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Karla Hughes has sung on some of the country’s most prestigious stages. Rob Jones has danced at Disney World and Opryland USA.

But neither had flown — at least not on stage — until now.

Hughes and Jones, the lead actors in the La Crosse Community Theatre’s production of “Mary Poppins,” took flight for the first time Wednesday night, with assistance from a flying apparatus and two trusted stage hands.

The production, which opens Sept. 5, will mark the first time anyone has been airborne in a LCT production.

“We didn’t have the capacity” at the Fifth Avenue theater that the company called home until 2013, said Greg Parmeter, the company’s artistic director.

After moving into the new Weber Center for Performing Arts, Parmeter said a show with aerobatics was a top priority. The company considered “Peter Pan,” but was first offered the rights to the Richard and Robert Sherman musical based on the P.L. Travers book and Disney film.

With its flying nanny, magic tricks and swift scene changes, the production is not without challenges, which were solved with a revolving stage, drop-in and, of course, the flying apparatus.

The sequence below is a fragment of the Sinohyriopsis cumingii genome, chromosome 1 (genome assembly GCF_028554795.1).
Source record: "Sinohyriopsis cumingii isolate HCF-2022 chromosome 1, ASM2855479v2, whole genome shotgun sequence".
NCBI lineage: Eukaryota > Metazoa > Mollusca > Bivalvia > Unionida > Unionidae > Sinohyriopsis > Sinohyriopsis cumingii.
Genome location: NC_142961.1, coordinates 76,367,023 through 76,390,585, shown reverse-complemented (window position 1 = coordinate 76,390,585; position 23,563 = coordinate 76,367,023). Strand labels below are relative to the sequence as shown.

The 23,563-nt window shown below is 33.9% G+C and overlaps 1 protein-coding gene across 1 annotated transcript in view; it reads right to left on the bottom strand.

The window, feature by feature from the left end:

“It’s the most technically demanding show we’ve done,” Parmeter said.

And the most expensive.

But with help from Dahl Automotive, the theater company hired the special effects company ZFX to install an apparatus and teach them to fly.

It was the show that attracted both leads.

Jones, who directs the Grand River Singers and has previously appeared in only one LCT production, said the role of Bert the chimney sweep was one of six on his “bucket list to do before I get too old.”

He credits Dick Van Dyke’s performance in the 1964 Disney film as well as the role itself.

“Bert is a character everyone should aspire to be,” Jones said. “He’s a guardian angel.”

Hughes, a professional opera singer and instructor at Viterbo University, said she was drawn to the opportunity to leave the ground.

“That was the reason I auditioned,” she said. “I heard they were flying.”

She quelled her mild fear of heights by combing through ZFX’s website and reminding herself “I’m gonna be OK.”

After gliding across the stage 10 feet off the ground several times, Hughes declared herself comfortable in the hands of lift operator David Bornitz and travel operator Sara Adams, who control her flight path using off-stage pulleys.

Never mind that neither of them had flown anyone until several hours earlier when flying director Rebecca Knipfer showed them the ropes, so to speak.

It helps that they have no other responsibilities.

“Rule No. 1,” Knipfer said. “Keep her safe.”

After a couple of practice runs, the remainder of the 33-member cast, now in their sixth week of rehearsal, filled into the theater.

Hughes, umbrella and carpetbag in hand, glided across the stage to gasps and applause.

“I’ve seen a horsefly. I’ve seen a dragonfly,” one member quipped, riffing on the line from the movie “Dumbo.”

“But I’ve never seen a Mary fly.”

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